World economy in 2022: The big factors to watch closely
By Muhammad Ali Nasir
Associate Professor in Economics and Finance, University of Huddersfield.
Will 2022 be the year where the world economy recovers from the pandemic? That’s the big question on everyone’s lips as the festive break comes to an end.
One complicating factor is that most of the latest major forecasts were published in the weeks before the omicron variant swept the world. At that time, the mood was that recovery was indeed around the corner, with the IMF projecting 4.9% growth in 2022 and the OECD projecting 4.5%. These numbers are lower than the circa 5% to 6% global growth expected to have been achieved in 2021, but that represents the inevitable rebound from reopening after the pandemic lows of 2020.
So what difference will omicron make to the state of the economy? We already know that it had an effect in the run-up to Christmas, with for example UK hospitality taking a hit as people stayed away from restaurants. For the coming months, the combination of raised restrictions, cautious consumers and people taking time off sick is likely to take its toll.
Yet the fact that the new variant seems milder than originally feared is likely to mean that restrictions are lifted more quickly and that the economic effect is more moderate than it might have been. Israel and Australia, for example, are already loosening restrictions despite high case numbers. At the same time, however, until the west tackles very low vaccination rates in some parts of the world, don’t be surprised if another new variant brings further damage to both public health and the world economy.
As things stand, the UK think tank the Centre for Economics and Business Research (CEBR) published a more recent 2022 forecast just before Christmas. It predicted that global growth would reach 4% this year and that the total world economy would hit a new all-time high of US$100 trillion.
The inflation question
One other big unknown is inflation. In 2021 we saw a sudden and sharp surge in inflation resulting from the restoration of global economic activity and bottlenecks in the global supply chain. There has been much debate about whether this inflation will prove temporary, and central banks have been coming under pressure to ensure it doesn’t spiral.
So far, the European Central Bank, Federal Reserve and Bank of Japan have all abstained from raising interest rates from their very low levels. The Bank of England, on the other hand, followed the IMF’s advice and raised rates from 0.1% to 0.25% in December. This is too little to curb inflation or do any good besides increasing the cost of borrowing for firms and raising mortgage payments for households. That said, the markets are betting that more UK rate rises will follow and that the Fed will also start raising rates in the spring.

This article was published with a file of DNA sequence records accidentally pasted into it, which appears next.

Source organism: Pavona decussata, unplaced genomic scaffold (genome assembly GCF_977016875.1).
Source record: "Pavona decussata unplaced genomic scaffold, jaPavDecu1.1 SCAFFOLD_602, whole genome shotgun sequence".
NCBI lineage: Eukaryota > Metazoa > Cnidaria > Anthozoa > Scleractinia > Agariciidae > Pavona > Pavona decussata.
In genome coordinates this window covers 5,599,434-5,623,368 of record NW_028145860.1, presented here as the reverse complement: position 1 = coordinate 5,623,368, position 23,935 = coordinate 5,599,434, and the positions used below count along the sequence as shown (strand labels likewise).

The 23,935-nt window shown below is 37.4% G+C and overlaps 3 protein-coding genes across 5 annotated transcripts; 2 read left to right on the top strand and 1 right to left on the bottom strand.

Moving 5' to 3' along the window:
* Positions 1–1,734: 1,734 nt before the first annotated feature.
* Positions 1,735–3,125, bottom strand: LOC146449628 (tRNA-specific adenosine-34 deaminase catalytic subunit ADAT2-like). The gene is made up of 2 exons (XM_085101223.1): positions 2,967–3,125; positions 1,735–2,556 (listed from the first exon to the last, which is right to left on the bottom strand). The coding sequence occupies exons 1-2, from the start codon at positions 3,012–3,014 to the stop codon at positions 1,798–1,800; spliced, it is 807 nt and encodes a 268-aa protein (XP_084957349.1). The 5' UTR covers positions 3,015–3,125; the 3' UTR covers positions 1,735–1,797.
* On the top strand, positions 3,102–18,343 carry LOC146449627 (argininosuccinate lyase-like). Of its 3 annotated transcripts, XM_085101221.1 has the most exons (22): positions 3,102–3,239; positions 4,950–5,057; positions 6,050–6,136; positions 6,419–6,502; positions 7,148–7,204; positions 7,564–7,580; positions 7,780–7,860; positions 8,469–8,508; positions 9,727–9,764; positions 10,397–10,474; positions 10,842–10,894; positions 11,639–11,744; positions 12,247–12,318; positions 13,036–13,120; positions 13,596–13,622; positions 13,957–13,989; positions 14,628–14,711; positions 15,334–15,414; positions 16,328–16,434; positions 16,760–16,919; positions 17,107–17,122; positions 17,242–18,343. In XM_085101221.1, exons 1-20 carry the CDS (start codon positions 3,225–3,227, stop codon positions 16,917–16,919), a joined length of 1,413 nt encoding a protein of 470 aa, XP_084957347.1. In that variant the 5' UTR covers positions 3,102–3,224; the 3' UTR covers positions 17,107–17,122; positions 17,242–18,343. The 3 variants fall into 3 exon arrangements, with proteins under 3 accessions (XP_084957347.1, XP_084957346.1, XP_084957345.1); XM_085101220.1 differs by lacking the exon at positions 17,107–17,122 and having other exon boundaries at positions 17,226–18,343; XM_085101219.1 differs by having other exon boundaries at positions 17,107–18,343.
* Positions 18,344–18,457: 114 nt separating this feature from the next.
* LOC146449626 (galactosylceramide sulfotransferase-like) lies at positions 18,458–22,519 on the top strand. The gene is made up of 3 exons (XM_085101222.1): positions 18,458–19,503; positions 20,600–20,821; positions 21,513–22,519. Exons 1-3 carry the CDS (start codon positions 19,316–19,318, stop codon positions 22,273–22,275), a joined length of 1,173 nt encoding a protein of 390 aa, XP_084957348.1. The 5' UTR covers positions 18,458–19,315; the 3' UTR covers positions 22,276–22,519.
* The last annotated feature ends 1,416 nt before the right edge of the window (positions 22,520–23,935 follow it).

Yet the more important question regarding inflation is what happens to quantitative easing (QE). This is the policy of increasing the money supply that has seen the major central banks buying some US$25 trillion in government bonds and other financial assets in recent years, including about US$9 trillion on the back of COVID.
Both the Fed and ECB are still operating QE and adding assets to their balance sheets every month. The Fed is currently tapering the rate of these purchases with a view to stopping them in March, having recently announced that it would bring forward the end date from June. The ECB has also said it will scale back QE but is committed to continuing for the time being.
Of course, the real question is what these central banks do in practice. Ending QE and raising interest rates will undoubtedly hamper the recovery – the CEBR forecast, for example, assumes that it will see bond, stock and property markets falling by 10% to 25% in 2022. It will be interesting to see whether the prospect of such upheaval forces the Fed and Bank of England to get more dovish again – particularly when you factor in the continued uncertainty around COVID.
Politics and global trade
The trade war between the US and China looks likely to continue in 2022. The “phase 1” deal between the two nations, in which China had agreed to increase its purchases of certain US goods and services by a combined US$200 billion over 2020 and 2021 has missed its target by about 40% (as at the end of November).
The deal has now expired, and the big question for international trade in 2022 is whether there will be a new “phase 2” deal. It is hard to feel particularly optimistic here: Donald Trump may have long since left office, but US strategy on China remains distinctly ‘Trumpian’, with no notable concessions having been offered to the Chinese under Joe Biden.
Economic growth by country since 2015
On the other hand, China has managed the pandemic well – albeit with strict control measures – and its economy has achieved strong growth since the second quarter of 2020. It has been struggling with a heavily over-indebted property market but appears to have handled these problems relatively smoothly. Though the jury is out on the extent to which China’s debt problems will be a drag in 2022, some such as Morgan Stanley argue that strong exports, accommodative monetary and fiscal policies, relief for the real estate sector and a slightly more relaxed approach to carbon reduction point to a decent performance.
As for India, whose economy has seen double dips during the pandemic, it is showing a strong positive trend with 8.5% expected growth in the year ahead. I, therefore, suspect that emerging Asia will shoulder global growth in 2022, and the world’s economic centre of gravity will continue to shift eastwards at an accelerated pace. – World Economic Forum.